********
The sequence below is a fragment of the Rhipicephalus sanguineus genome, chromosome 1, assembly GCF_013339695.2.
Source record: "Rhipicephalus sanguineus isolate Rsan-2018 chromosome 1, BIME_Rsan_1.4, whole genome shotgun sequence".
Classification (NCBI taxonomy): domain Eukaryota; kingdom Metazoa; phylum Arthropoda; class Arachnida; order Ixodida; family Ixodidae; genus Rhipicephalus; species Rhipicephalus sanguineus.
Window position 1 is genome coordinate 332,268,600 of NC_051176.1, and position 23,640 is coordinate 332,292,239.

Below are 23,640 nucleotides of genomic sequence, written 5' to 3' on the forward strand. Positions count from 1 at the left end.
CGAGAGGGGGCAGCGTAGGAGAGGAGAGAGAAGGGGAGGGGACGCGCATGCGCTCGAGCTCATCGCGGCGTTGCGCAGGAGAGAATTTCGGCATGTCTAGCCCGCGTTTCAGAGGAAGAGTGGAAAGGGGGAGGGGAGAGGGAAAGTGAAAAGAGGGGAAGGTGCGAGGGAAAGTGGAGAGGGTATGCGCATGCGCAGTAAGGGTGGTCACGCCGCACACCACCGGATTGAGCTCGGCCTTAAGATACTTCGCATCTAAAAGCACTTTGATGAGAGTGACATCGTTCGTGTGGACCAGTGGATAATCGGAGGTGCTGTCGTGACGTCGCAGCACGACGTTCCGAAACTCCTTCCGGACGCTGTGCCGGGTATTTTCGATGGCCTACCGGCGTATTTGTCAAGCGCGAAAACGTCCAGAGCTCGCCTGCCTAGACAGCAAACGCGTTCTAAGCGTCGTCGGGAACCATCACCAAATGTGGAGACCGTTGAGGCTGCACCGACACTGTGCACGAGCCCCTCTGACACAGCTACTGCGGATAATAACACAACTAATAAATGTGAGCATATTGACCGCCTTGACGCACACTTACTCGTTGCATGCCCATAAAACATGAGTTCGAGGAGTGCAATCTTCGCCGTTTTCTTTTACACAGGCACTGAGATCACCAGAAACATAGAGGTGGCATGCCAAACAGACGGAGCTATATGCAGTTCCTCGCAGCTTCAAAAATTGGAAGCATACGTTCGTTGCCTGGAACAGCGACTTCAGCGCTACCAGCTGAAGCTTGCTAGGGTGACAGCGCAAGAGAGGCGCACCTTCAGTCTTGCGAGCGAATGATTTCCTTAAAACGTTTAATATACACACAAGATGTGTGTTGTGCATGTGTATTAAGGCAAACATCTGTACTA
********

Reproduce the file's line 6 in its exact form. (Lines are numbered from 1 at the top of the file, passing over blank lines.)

CGAGAGGGGGCAGCGTAGGAGAGGAGAGAGAAGGGGAGGGGACGCGCATGCGCTCGAGCTCATCGCGGCGTTGCGCAGGAGAGAATTTCGGCATGTCTAGCCCGCGTTTCAGAGGAAGAGTGGAAAGGGGGAGGGGAGAGGGAAAGTGAAAAGAGGGGAAGGTGCGAGGGAAAGTGGAGAGGGTATGCGCATGCGCAGTAAGGGTGGTCACGCCGCACACCACCGGATTGAGCTCGGCCTTAAGATACTTCGCATCTAAAAGCACTTTGATGAGAGTGACATCGTTCGTGTGGACCAGTGGATAATCGGAGGTGCTGTCGTGACGTCGCAGCACGACGTTCCGAAACTCCTTCCGGACGCTGTGCCGGGTATTTTCGATGGCCTACCGGCGTATTTGTCAAGCGCGAAAACGTCCAGAGCTCGCCTGCCTAGACAGCAAACGCGTTCTAAGCGTCGTCGGGAACCATCACCAAATGTGGAGACCGTTGAGGCTGCACCGACACTGTGCACGAGCCCCTCTGACACAGCTACTGCGGATAATAACACAACTAATAAATGTGAGCATATTGACCGCCTTGACGCACACTTACTCGTTGCATGCCCATAAAACATGAGTTCGAGGAGTGCAATCTTCGCCGTTTTCTTTTACACAGGCACTGAGATCACCAGAAACATAGAGGTGGCATGCCAAACAGACGGAGCTATATGCAGTTCCTCGCAGCTTCAAAAATTGGAAGCATACGTTCGTTGCCTGGAACAGCGACTTCAGCGCTACCAGCTGAAGCTTGCTAGGGTGACAGCGCAAGAGAGGCGCACCTTCAGTCTTGCGAGCGAATGATTTCCTTAAAACGTTTAATATACACACAAGATGTGTGTTGTGCATGTGTATTAAGGCAAACATCTGTACTA